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Andy and I woke up after the detour with a major sense of accomplishment, and didn’t feel particularly rushed in the morning. We left a little before 9am, knowing that it was only about 8 miles to the Breckenridge turnoff, and then an additional 4 miles to Breckenridge along a bike path, where we were meeting his wife Ali, her sister Jesse, and their friends Indigo and Lisa for brunch.
We arrived a little bit before them – around 11am – and got our shopping resupply done at the local grocery store, before meeting up with them at a small breakfast joint in the heart of the town. It was a little strange to be sitting with friends and talking about various sundries with unwashed clothes (3 days and rising), dirty bikes locked to a street light, and people going about their daily business all around us. Yes, we had seen people along the trail, but not… domesticated people. The CT is wild, and that mostly includes the people.
Smoke and Mirrors
After saying our goodbyes, we headed out for Goldhill Trailhead, which was the start of a nefariously reputed hike-a-bike and descent. Unfortunately, when we got there, there was a police car and fire truck, with officers telling people they could not access the trail because of a small fire, which Andy and I had seen on the ride towards the trailhead.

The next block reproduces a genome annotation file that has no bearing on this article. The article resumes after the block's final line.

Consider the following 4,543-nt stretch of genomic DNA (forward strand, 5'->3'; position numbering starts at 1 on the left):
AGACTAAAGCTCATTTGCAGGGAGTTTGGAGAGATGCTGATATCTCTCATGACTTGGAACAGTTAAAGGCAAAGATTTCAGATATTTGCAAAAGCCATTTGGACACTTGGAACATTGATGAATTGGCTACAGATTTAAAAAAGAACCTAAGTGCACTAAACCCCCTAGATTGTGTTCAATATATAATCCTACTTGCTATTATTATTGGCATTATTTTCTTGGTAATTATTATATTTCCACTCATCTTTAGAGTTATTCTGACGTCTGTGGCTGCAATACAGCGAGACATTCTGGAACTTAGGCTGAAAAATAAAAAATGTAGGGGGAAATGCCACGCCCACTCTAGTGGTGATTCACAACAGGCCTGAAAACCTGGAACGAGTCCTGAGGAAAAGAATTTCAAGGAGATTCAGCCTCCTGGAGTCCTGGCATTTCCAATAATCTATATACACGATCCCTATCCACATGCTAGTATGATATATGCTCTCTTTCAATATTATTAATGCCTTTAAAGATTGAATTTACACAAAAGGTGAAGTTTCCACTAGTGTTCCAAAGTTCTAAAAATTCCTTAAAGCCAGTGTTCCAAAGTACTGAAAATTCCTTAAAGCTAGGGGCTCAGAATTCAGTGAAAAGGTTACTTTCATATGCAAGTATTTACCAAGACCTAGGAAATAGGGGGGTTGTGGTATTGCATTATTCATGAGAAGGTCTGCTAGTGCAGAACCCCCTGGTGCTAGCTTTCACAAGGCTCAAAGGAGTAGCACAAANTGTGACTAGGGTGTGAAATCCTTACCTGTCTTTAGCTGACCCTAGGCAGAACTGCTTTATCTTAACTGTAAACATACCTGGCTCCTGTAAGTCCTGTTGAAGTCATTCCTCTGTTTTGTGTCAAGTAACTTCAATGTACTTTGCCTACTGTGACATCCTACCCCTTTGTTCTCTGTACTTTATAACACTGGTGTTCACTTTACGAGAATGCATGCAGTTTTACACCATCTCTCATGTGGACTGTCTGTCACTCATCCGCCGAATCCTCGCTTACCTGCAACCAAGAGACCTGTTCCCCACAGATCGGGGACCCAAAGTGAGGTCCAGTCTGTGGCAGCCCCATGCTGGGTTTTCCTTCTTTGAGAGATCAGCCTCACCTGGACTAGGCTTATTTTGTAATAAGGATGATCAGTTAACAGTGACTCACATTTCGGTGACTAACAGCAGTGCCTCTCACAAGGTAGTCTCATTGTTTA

Fortunately for us, there was a bike path that circumnavigated the entire mountain and got us right to the doorstep of the CT again. So we rode the 12 mile paved ascent all the way to our trailhead in an hour, and suddenly were WAY ahead of schedule. We could see the fire on the other side of the mountain though, and it had grown substantially since we had seen it an hour before. We would later meet a thru-hiker who had self-evacuated because she could smell smoke and found herself rushing down the mountain as smoke engulfed the mountain all around her.
Another Day, Another Climb
After our unplanned detour, we got back on the trail at Copper Mountain Resort and met a number of additional thru hikers. The weird thing about meeting thru hikers on the trail is that they all interact with each other throughout their hiking experience, giving each other trail names and learning about each other’s lives, whereas we bikepackers simply pass by and without seeing these familiar faces again. It’s not quite the communal experience that thru-hiking is, but you still get to meet a lot of really cool people, even if it’s short lived.
We set up camp around 6:30pm at 11,000 feet, a couple miles below Searle Pass, having ridden around 33 miles despite our long brunch, and climbing around 3,400 feet in elevation.
We also camped right next to a trail adopter named Dave, and his ever faithful work partner Bob. They commenced in sharing story after story with us about trails, folding saws, porcupine problems, and the like. It was a great way to end what would probably be our easiest day of riding.